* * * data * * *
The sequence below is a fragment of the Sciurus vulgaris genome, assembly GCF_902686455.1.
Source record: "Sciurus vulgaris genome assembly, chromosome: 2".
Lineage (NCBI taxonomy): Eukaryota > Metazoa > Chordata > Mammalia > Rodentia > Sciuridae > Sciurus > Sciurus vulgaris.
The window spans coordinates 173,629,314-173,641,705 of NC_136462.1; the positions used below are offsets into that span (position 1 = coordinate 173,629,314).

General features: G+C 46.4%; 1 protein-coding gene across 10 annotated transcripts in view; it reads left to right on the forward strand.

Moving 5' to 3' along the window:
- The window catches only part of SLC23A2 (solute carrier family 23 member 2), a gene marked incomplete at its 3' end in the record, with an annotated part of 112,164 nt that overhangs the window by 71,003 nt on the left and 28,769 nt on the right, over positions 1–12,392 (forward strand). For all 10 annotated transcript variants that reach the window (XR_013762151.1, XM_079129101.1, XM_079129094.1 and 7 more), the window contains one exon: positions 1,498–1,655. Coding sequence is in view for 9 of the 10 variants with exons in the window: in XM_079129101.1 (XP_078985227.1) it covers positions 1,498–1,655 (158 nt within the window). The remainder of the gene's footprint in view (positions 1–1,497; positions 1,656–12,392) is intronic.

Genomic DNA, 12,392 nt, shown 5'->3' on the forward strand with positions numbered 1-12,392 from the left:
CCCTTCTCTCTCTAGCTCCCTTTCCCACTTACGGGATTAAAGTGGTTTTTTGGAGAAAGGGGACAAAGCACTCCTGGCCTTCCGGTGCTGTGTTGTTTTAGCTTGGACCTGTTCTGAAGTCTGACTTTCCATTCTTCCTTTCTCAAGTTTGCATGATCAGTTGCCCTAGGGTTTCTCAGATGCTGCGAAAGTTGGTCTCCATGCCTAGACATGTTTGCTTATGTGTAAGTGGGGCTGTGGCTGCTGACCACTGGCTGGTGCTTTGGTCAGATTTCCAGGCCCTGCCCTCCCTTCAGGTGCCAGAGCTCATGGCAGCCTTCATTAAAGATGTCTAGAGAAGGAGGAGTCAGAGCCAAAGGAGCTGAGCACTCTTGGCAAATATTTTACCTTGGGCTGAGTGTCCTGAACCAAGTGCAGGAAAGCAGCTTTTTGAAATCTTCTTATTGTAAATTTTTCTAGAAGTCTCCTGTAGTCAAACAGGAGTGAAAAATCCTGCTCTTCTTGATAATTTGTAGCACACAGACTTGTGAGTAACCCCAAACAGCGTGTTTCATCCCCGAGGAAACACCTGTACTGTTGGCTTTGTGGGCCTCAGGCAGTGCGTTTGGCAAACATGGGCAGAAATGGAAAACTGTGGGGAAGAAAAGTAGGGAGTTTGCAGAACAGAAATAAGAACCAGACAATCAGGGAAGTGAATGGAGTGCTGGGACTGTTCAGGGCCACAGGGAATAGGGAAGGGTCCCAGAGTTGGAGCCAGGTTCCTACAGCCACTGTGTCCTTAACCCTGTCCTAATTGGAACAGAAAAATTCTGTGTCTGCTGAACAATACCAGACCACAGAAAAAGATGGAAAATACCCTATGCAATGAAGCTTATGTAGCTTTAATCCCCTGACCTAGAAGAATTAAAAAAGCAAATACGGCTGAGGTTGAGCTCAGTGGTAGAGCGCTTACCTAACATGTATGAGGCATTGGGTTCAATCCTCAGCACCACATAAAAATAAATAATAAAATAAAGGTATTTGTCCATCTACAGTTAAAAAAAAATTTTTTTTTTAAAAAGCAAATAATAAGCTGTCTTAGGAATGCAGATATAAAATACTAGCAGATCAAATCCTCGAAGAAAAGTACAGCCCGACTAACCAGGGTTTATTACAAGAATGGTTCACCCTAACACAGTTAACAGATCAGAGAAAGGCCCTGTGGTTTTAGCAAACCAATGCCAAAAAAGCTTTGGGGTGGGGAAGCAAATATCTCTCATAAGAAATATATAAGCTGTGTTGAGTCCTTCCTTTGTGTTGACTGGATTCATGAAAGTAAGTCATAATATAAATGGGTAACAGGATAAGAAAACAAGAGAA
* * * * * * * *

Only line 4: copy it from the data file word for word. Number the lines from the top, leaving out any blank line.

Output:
The window spans coordinates 173,629,314-173,641,705 of NC_136462.1; the positions used below are offsets into that span (position 1 = coordinate 173,629,314).